Cutting carbon emissions is one of several ways that aviation can help to slow climate change, explains Dr Sigrun Matthes, atmospheric physicist with Germany’s DLR research institute and researcher in the SESAR 3 JU FlyATM4E exploratory research project. Recent analysis shows controlling both CO2 emissions and non-CO2 effects has the potential to double the benefits available from reducing carbon emissions alone, and within a much shorter time frame than that envisaged for sustainable aviation fuel.

How will FlyATM4E lead to greener skies?

FlyATM4E exploratory research is examining non-CO2 effects such as contrails and contrail-cirrus, water vapour, nitrous oxide (NOx) and particulate emissions to identify where there is potential to reduce the climate impact. Non-CO2 effects are strongly dependent on the weather and vary considerably according to atmospheric conditions such as air temperature and altitude. This uncertainty far exceeds that of CO2 emissions which are the direct result of events like route length, taxi time and wind strength.

Every aircraft has access to weather information, and it is the expansion of this interface with meteorological data that provides the opportunity to develop climate-optimised trajectories in collaboration with air traffic control with the help of advanced MET data products on climate effects.

What are the effects of non-CO2 emissions?

Non-CO2 effects, such as contrail cirrus clouds (ice crystals that form behind an aircraft) and NOx-induced changes of ozone and methane, upset the radiative balance of the atmosphere. They can cause both warming and cooling effects and, unlike CO2, do not follow a linear pattern but contribute to both positive and negative Effective Radiative Forcing (ERF). FlyATM4E is researching the synoptic patterns that trigger the formation of effects such as persistent contrails, and the temporal and spatial factors that determine whether NOx emissions will lead to warming or cooling effects in the atmosphere. The analysis creates an air traffic management-oriented weather chart to show where the climate impact is high.

How can non-CO2 effects be reduced?

FlyATM4E is using data from different sources including numerical weather forecast and reanalysis data, and earth-system climate models to identify particular weather situations that are more favourable for reducing climate change effects. Specifically, the research is looking at which days during different seasons and under what synoptic patterns there are opportunities for mitigation gain. Improving the quality of the forecast model brings more certainty to planning a robust mitigation strategy.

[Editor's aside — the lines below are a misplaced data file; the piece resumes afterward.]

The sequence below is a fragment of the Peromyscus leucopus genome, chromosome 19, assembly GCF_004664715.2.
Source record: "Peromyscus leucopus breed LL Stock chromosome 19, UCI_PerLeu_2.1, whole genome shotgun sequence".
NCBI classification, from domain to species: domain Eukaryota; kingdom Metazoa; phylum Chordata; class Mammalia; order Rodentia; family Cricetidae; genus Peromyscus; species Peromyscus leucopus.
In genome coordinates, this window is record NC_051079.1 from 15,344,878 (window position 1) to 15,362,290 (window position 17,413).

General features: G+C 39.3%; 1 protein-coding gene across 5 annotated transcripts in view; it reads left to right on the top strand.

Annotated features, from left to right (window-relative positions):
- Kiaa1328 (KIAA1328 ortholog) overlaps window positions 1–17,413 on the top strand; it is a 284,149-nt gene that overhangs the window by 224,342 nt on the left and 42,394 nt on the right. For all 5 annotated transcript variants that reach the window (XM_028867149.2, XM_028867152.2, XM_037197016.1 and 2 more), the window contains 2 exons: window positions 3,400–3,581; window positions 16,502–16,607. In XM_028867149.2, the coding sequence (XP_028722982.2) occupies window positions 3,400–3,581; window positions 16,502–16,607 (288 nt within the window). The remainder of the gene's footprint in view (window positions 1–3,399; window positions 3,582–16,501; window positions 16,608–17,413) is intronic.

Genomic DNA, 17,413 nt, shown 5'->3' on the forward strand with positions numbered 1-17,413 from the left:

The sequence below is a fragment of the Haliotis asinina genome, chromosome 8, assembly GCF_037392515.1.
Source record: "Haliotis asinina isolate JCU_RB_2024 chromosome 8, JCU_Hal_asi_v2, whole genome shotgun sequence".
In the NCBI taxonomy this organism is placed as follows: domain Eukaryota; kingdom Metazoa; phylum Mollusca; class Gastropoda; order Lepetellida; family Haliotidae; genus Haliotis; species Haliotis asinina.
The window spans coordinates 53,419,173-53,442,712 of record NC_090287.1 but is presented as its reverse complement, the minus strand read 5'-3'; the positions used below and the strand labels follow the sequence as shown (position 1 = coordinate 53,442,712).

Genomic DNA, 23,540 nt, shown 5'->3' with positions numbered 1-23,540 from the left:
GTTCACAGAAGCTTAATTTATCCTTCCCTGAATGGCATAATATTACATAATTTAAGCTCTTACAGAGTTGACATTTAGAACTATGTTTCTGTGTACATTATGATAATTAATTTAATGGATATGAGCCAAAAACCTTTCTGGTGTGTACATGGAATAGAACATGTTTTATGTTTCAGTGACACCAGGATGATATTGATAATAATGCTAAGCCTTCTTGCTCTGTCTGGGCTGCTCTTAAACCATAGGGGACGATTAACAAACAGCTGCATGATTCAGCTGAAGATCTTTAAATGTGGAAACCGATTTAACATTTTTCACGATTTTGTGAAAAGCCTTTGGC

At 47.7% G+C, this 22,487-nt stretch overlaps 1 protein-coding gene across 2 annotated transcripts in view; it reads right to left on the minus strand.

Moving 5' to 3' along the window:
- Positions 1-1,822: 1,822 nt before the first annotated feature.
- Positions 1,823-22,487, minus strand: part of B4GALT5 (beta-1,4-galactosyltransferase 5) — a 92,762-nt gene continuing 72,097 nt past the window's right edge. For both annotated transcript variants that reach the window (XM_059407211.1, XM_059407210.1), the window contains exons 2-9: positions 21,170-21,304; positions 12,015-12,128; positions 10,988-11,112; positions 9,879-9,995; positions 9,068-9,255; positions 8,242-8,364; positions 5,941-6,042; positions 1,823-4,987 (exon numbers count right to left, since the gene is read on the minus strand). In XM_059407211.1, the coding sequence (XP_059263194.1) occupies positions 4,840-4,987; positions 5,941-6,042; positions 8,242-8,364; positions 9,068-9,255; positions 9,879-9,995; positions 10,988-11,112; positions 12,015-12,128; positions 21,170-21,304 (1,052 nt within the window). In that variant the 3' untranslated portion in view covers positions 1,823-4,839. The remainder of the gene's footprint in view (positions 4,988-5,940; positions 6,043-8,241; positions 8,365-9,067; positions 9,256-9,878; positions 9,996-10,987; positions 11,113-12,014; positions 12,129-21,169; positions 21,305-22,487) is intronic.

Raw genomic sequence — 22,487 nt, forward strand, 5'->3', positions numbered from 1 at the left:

Prototype algorithms provide a link between the meteorological data and the climate effect of individual emissions to enable the flight planner to check the trajectory and assess the climate impact. FlyATM4E aims to make this data service available as a SESAR solution to help airspace users and air navigation service providers select climate-optimised trajectories. There is still a high degree of uncertainty and a need for additional modelling to establish a robust model. By collaboration with other research initiatives aiming to use these prototype in live trials, project partners expect to mature the technology and identify some of the ‘big hits’.

What are the potential benefits?

Managing non-CO2 effects represents an important part of reducing aviation’s total environmental footprint. This is estimated to amount to about 5% of total anthropogenic change, with approximately half caused by CO2 emissions and half from the effects of non-CO2 emissions.

A feasibility study in a one day case study has assessed how small flight detours avoid the formation of persistent contrail cirrus and NOx-induced effects, reducing the total climate impact on that specific by more than 40% with a small 0.5% increase of fuel. However, large uncertainties in these results still prevail. By modelling these climate impact metrics in multiple environments including trans-Atlantic routes, FlyATM4E is aiming to identify sufficiently robust meteorological strategies capable of supporting eco-efficient routes with climate-optimised aircraft trajectories and large mitigation potential.

(1)International Panel on Climate Change (IPCC)

(2)International Energy Agency (IEA)


This project has received funding from the SESAR Joint Undertaking under the European Union's Horizon 2020 research and innovation programme under grant agreement No 891317